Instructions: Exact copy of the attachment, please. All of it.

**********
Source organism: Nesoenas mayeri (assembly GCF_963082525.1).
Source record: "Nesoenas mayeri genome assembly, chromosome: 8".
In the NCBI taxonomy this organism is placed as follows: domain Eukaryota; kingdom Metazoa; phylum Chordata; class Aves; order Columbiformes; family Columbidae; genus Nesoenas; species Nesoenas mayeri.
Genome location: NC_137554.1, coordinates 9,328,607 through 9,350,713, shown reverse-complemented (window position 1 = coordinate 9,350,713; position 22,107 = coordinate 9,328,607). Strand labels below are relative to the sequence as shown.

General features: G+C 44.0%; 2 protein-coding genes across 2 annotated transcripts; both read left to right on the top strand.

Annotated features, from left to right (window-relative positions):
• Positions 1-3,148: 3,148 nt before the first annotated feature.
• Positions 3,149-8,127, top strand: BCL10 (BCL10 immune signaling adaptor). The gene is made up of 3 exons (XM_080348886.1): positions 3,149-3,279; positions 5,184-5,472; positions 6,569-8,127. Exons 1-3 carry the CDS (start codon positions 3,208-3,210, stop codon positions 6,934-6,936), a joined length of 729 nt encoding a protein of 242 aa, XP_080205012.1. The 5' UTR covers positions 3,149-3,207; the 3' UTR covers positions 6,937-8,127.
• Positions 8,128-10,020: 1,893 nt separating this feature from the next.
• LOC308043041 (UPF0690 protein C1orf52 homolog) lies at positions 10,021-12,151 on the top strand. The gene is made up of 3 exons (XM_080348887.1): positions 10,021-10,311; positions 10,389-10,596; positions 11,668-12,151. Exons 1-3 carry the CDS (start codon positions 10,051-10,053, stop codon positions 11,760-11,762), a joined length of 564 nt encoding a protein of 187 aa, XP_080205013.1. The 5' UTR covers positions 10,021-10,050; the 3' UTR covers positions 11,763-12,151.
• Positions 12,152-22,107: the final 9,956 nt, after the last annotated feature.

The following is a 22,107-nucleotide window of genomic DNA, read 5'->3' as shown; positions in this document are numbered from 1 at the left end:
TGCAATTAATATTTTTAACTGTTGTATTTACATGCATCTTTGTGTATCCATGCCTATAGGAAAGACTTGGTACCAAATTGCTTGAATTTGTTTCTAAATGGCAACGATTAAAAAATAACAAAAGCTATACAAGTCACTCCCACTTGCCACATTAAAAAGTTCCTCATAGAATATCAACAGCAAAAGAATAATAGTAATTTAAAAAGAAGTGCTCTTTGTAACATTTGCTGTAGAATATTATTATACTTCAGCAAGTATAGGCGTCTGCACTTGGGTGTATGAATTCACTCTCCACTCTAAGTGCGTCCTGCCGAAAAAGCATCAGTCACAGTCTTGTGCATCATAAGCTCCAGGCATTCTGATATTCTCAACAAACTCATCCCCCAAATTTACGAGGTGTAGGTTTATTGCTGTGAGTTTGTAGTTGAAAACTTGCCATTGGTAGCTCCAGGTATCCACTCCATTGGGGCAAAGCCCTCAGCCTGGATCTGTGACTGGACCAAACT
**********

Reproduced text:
Source organism: Nesoenas mayeri (assembly GCF_963082525.1).
Source record: "Nesoenas mayeri genome assembly, chromosome: 8".
In the NCBI taxonomy this organism is placed as follows: domain Eukaryota; kingdom Metazoa; phylum Chordata; class Aves; order Columbiformes; family Columbidae; genus Nesoenas; species Nesoenas mayeri.
Genome location: NC_137554.1, coordinates 9,328,607 through 9,350,713, shown reverse-complemented (window position 1 = coordinate 9,350,713; position 22,107 = coordinate 9,328,607). Strand labels below are relative to the sequence as shown.

General features: G+C 44.0%; 2 protein-coding genes across 2 annotated transcripts; both read left to right on the top strand.

Annotated features, from left to right (window-relative positions):
• Positions 1-3,148: 3,148 nt before the first annotated feature.
• Positions 3,149-8,127, top strand: BCL10 (BCL10 immune signaling adaptor). The gene is made up of 3 exons (XM_080348886.1): positions 3,149-3,279; positions 5,184-5,472; positions 6,569-8,127. Exons 1-3 carry the CDS (start codon positions 3,208-3,210, stop codon positions 6,934-6,936), a joined length of 729 nt encoding a protein of 242 aa, XP_080205012.1. The 5' UTR covers positions 3,149-3,207; the 3' UTR covers positions 6,937-8,127.
• Positions 8,128-10,020: 1,893 nt separating this feature from the next.
• LOC308043041 (UPF0690 protein C1orf52 homolog) lies at positions 10,021-12,151 on the top strand. The gene is made up of 3 exons (XM_080348887.1): positions 10,021-10,311; positions 10,389-10,596; positions 11,668-12,151. Exons 1-3 carry the CDS (start codon positions 10,051-10,053, stop codon positions 11,760-11,762), a joined length of 564 nt encoding a protein of 187 aa, XP_080205013.1. The 5' UTR covers positions 10,021-10,050; the 3' UTR covers positions 11,763-12,151.
• Positions 12,152-22,107: the final 9,956 nt, after the last annotated feature.

The following is a 22,107-nucleotide window of genomic DNA, read 5'->3' as shown; positions in this document are numbered from 1 at the left end:
TGCAATTAATATTTTTAACTGTTGTATTTACATGCATCTTTGTGTATCCATGCCTATAGGAAAGACTTGGTACCAAATTGCTTGAATTTGTTTCTAAATGGCAACGATTAAAAAATAACAAAAGCTATACAAGTCACTCCCACTTGCCACATTAAAAAGTTCCTCATAGAATATCAACAGCAAAAGAATAATAGTAATTTAAAAAGAAGTGCTCTTTGTAACATTTGCTGTAGAATATTATTATACTTCAGCAAGTATAGGCGTCTGCACTTGGGTGTATGAATTCACTCTCCACTCTAAGTGCGTCCTGCCGAAAAAGCATCAGTCACAGTCTTGTGCATCATAAGCTCCAGGCATTCTGATATTCTCAACAAACTCATCCCCCAAATTTACGAGGTGTAGGTTTATTGCTGTGAGTTTGTAGTTGAAAACTTGCCATTGGTAGCTCCAGGTATCCACTCCATTGGGGCAAAGCCCTCAGCCTGGATCTGTGACTGGACCAAACT